'Historic pioneering endeavor’: NASA reveals plan for human mission to Mars

© Jim Urquhart
NASA’s goal for Mars is to have human missions there by the 2030s. It will require performance research, testing technologies and advancing human health to enable deep space, long duration missions.

The space agency revealed its plans reach the Red Planet in a 36-page report released last week, entitled NASA’s Journey to Mars: Pioneering Next Steps in Space Exploration.

“NASA is closer to sending American astronauts to Mars than at any point in our history,” said NASA Administrator Charles Bolden in a statement.

Accomplishing this goal will require three stages. The first is continuing its ongoing research aboard the International Space Station, which studies the effects of living in space for long periods of time, and furthering the development of its most powerful rocket, the Space Launch System (SLS). The next step will involve crews conducting operations in deep space environments near the moon, which it calls its Proving Ground stage.

The third “Earth Independent” stage involves enabling human missions to low-Mars orbit or on one of the Martian moons, before eventually landing on the Martian surface.

“NASA’s strategy connects near-term activities and capability development to the journey to Mars and a future with a sustainable human presence in deep space,” said William Gerstenmaier, associate administrator for Human Exploration and Operations at NASA Headquarters.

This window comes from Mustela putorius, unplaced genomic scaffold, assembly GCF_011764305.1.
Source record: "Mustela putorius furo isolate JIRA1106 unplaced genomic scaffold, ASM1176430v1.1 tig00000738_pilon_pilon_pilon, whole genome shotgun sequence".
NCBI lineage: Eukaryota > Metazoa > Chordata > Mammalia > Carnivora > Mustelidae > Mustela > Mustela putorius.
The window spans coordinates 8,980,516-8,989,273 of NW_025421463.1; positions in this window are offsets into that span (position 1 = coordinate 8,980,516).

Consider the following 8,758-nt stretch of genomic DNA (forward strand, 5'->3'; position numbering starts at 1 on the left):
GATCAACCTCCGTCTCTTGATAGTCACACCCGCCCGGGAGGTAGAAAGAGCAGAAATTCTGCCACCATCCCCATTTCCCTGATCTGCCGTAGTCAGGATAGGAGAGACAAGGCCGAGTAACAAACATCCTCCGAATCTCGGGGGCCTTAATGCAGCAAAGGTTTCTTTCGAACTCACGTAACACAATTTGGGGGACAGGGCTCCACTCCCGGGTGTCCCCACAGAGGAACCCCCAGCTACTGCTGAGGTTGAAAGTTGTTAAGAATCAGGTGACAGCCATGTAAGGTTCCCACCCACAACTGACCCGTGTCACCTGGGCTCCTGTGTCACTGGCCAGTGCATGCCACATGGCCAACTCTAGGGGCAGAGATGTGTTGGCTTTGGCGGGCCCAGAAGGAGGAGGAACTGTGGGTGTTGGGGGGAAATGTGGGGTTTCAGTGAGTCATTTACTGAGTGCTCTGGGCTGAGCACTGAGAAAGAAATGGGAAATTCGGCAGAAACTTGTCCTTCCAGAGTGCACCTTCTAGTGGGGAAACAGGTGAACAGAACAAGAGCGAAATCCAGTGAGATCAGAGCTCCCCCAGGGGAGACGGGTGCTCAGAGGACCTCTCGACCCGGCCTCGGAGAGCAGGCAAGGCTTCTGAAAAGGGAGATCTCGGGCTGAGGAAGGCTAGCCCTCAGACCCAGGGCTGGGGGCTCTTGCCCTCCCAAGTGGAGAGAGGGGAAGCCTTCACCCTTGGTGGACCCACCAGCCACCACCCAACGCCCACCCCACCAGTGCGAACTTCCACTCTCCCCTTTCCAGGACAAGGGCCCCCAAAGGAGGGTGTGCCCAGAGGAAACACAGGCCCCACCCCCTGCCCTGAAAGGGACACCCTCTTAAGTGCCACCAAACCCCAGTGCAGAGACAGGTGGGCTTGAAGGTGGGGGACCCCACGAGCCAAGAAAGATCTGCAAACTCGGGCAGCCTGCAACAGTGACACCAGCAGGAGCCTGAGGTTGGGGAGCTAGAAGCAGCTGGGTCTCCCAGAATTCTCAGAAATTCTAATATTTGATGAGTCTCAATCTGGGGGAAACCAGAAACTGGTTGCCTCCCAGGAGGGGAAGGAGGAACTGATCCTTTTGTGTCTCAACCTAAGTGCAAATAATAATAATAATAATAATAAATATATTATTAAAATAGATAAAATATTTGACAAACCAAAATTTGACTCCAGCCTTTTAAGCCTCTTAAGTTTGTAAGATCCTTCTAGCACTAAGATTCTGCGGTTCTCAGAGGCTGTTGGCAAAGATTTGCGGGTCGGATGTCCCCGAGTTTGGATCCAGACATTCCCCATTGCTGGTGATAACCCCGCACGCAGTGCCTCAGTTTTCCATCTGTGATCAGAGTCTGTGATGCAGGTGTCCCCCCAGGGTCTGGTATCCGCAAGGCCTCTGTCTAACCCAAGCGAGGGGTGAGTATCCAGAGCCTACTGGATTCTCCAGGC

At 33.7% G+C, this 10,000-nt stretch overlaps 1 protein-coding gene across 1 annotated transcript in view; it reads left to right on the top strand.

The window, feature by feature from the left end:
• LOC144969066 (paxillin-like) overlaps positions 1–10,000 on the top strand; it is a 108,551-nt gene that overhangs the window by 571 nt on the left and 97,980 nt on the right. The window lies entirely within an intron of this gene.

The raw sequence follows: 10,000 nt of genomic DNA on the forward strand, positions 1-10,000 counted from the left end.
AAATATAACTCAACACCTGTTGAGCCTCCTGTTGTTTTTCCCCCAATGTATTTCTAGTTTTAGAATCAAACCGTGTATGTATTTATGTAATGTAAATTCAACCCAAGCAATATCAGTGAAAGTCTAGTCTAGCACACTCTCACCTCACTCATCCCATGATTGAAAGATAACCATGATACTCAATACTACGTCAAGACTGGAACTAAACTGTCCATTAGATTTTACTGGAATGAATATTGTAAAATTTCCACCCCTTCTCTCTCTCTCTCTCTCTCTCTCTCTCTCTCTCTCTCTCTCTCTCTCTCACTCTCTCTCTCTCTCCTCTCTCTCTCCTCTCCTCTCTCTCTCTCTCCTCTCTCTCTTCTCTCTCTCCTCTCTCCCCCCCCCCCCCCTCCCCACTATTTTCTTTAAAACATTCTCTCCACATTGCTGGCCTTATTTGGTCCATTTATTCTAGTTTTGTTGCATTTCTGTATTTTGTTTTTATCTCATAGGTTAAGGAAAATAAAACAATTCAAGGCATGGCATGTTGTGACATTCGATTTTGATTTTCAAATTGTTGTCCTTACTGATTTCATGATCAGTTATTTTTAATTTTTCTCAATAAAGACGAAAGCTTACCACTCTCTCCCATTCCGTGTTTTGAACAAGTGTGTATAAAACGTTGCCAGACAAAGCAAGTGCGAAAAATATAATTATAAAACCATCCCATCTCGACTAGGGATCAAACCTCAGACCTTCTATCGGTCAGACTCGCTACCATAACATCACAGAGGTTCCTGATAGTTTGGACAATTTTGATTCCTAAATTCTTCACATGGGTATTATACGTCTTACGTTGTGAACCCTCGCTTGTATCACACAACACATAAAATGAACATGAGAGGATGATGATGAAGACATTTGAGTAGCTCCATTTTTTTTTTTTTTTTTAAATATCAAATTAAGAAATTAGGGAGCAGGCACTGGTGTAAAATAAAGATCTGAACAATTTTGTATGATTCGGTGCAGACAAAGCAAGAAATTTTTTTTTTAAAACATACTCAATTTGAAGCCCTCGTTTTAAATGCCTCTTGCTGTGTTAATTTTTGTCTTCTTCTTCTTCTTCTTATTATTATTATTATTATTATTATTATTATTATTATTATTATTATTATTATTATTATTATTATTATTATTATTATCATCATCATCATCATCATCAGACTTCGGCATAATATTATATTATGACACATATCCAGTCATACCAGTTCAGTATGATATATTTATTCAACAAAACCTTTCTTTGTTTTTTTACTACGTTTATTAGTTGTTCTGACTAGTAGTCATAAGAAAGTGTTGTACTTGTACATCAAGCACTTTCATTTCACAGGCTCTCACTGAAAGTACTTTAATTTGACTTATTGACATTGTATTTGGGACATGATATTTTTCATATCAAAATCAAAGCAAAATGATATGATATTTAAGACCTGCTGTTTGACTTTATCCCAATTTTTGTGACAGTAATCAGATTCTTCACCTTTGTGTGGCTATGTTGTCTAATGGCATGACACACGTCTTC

“This strategy charts a course toward horizon goals, while delivering near-term benefits, and defining a resilient architecture that can accommodate budgetary changes, political priorities, new scientific discoveries, technological breakthroughs, and evolving partnerships.”

NASA’s goal is, of course, complicated by the fact that Mars itself is not especially hospitable to human life. “It has minimal oxygen, a temperate of 200 degrees below at the poles, and low gravity that can burst internal organs within minutes,” and dust, as described by The New York Times.

Even outside of the planet’s hostile conditions and various transportation issues, the space agency faces complex technological and operations challenges, including how to support crewed missions lasting over 1,000 days and exploration campaigns that span decades. Other concerns are over how to send humans and cargo through space “efficiently, safely and reliably.”

Once astronauts arrive at their destination, NASA must know exactly how to keep the crew and robotic systems safe, healthy and productive, as well as how to sustain human exploration. An additional challenge will be how to get the crew off the planet’s surface and returned safely back to Earth.

“Through our robotic emissaries, we have already been on and around Mars for 40 years, taking nearly every opportunity to send orbiters, landers and rovers with increasingly complex experiments and sensing systems. These orbiters and rovers have returned vita data about the Martin environment,” said NASA.

“The revolutionary Curiosity sky crane placed nearly one metric ton – about the size of a small car – safely on the surface of Mars, but we need to be able to land at least 10 times that weight with humans – and then be able to get them off the surface.”

NASA said it is also looking at a variety of new techniques and capabilities, including printing 3D parts, state of the art life support systems, solar electric propulsion, new spacewalking and sample handling techniues, and developing networks like the Deep Space Network, Near Earth Network and Space Network to enable communication through the solar system.

“The journey to Mars is an historic pioneering endeavor – a journey made possible by a sustained effort of science and exploration missions beyond low-Earth orbit with successively more capable technologies and partnerships,” NASA said in its statement.

©